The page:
As politicians whose fates often depend on wringing extra dollars from state government, legislators from Prince George's and Montgomery counties say the warmest news thus far in 1985 in this ice-cloaked city is the massive infusion of cash that Gov. Harry Hughes' proposed $7.5 billion budget promises for their jurisdictions.
Naturally, the governor's spending program for 1986 includes the big-ticket items of local interest: more than $45 million to help defray the cost of Metro bus routes and the transit authority's bonded indebtedness, as well as $15 million for subway construction, some of which already is earmarked for Prince George's.
But Hughes' budget includes money for a host of smaller local projects, ranging from a $44,000 grant for research into a cure for the Potomac Fever that has ravaged Montgomery's horse population to increases in government payments to the large number of welfare recipients in Prince George's and elsewhere in the state.
"There's a piece of the action for everybody," said Thomas B. Stone Jr., Montgomery's legislative lobbyist. Roy Hart, Stone's veteran counterpart in Prince George's, went even farther, calling the spending plan "a ho-hum budget of no surprises."
Hughes' budget did spark protests from community college officials in the two counties. They said that the roughly $4 million in new aid to those schools is insufficient to help them in a year when enrollments are expected to dip slightly.
Under Hughes' budget, Montgomery College -- which, with nearly 11,000 full-time students, is the state's largest -- could receive an extra $537,735 on top of its $10.8 million state grant. Prince George's Community College in Largo, which has about 20,000 full- and part-time students, would receive nearly $1 million in addition to its $8.7 million basic funding.
"The governor's recommended funding is not enough," said Del. Charles J. Ryan (D-Prince George's). Ryan, chairman of the county's House delegation, and spokesmen for the two community colleges said they will ask Hughes to seek supplemental funding for the colleges later this year.
For Montgomery, Hughes' budget includes several prized appropriations, including more than $1 million to launch the Center for Advanced Research in Biotechnology, a joint venture near I-270 between the county, the University of Maryland and the National Bureau of Standards. The budget also includes a $1.6 million subsidy for the county's Ride-On bus system and $1.5 million in retirement benefits for county librarians.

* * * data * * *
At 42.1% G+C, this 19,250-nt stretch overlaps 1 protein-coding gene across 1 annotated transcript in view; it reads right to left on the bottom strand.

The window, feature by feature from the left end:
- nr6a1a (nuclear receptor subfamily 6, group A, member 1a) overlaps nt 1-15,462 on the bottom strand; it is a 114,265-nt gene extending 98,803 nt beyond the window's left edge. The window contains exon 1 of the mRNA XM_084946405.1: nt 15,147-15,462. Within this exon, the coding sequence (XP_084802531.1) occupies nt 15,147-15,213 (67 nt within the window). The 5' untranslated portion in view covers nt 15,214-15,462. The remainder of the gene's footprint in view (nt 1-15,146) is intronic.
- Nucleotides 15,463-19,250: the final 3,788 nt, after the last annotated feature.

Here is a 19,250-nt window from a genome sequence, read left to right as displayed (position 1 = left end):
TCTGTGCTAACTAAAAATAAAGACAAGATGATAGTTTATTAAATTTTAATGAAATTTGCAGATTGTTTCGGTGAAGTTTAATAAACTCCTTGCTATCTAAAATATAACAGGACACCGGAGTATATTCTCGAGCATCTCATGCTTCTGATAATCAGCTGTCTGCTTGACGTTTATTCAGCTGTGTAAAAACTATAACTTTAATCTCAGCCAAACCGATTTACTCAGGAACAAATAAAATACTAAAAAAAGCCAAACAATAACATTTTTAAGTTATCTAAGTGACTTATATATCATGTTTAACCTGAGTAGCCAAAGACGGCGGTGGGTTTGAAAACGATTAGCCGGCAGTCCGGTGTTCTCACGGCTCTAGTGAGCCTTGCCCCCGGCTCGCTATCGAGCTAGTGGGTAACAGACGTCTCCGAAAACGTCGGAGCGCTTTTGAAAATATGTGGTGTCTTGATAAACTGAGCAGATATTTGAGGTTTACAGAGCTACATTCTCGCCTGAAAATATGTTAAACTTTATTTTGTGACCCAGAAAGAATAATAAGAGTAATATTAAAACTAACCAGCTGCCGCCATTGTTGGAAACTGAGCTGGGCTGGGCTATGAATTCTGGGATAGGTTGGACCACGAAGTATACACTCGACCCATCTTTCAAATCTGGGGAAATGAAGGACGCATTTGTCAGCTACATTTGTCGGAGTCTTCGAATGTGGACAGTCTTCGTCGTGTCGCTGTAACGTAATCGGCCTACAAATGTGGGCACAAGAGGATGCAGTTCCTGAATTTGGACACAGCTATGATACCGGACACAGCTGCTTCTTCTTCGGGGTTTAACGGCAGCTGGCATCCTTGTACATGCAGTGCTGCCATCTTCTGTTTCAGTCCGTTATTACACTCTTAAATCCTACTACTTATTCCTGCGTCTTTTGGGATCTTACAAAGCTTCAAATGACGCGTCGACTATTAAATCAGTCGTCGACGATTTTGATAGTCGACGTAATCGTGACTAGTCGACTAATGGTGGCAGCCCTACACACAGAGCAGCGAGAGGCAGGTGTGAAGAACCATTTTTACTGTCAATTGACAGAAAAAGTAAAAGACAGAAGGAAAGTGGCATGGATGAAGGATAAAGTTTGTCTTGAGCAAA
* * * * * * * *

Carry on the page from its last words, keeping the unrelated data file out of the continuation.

Hughes also set aside $75,000 to begin the design of new state police barracks in Montgomery. The facility is scheduled to be relocated from Rte. 28 in Rockville to Seven Locks and Montrose roads because of the planned widening of I-270. The governor also allocated $24,000 for Mary's House, a shelter for women, as well as money to upgrade commuter rail stations in Germantown, Gaithersburg and Barnesville.
Like their counterparts in Montgomery, officials in Prince George's say they have few major complaints about Hughes' operating budget for state government and have turned their attention instead to the governor's $210 million capital budget.
Hughes already has given Prince George's one plum: nearly $3 million for a series of improvements to Rosaryville State Park, including roads, parking, utilities and other improvements needed to open the park for public use.
However, the capital budget does not now include $2.5 million needed to launch construction of the Hyattsville Justice Center, a court complex that County Executive Parris N. Glendening and others say is crucial to the revitalization of the aging Rte. 1 corridor between the District line and College Park.
"It's an essential project," said Del. Richard A. Palumbo, a Democrat who lives in Hyattsville. "Our biggest obstacle is that we'll be competing with other jurisdictions for the same pot of money."
Still, Palumbo and Ryan said they were optimistic about securing bonding for the judicial center. "We'll take a few things away from the governor and put in some things we like," declared Ryan, an Appropriations Committee member.
Montgomery County legislators, meanwhile, said they will press hard to win some of the $40 million in road and school bonds recently requested by County Executive Charles W. Gilchrist.
Privately, officials say they have no chance of persuading the General Assembly to fund the county's entire request, but are confident of obtaining some funds to help pay for Montgomery's mammoth public construction program.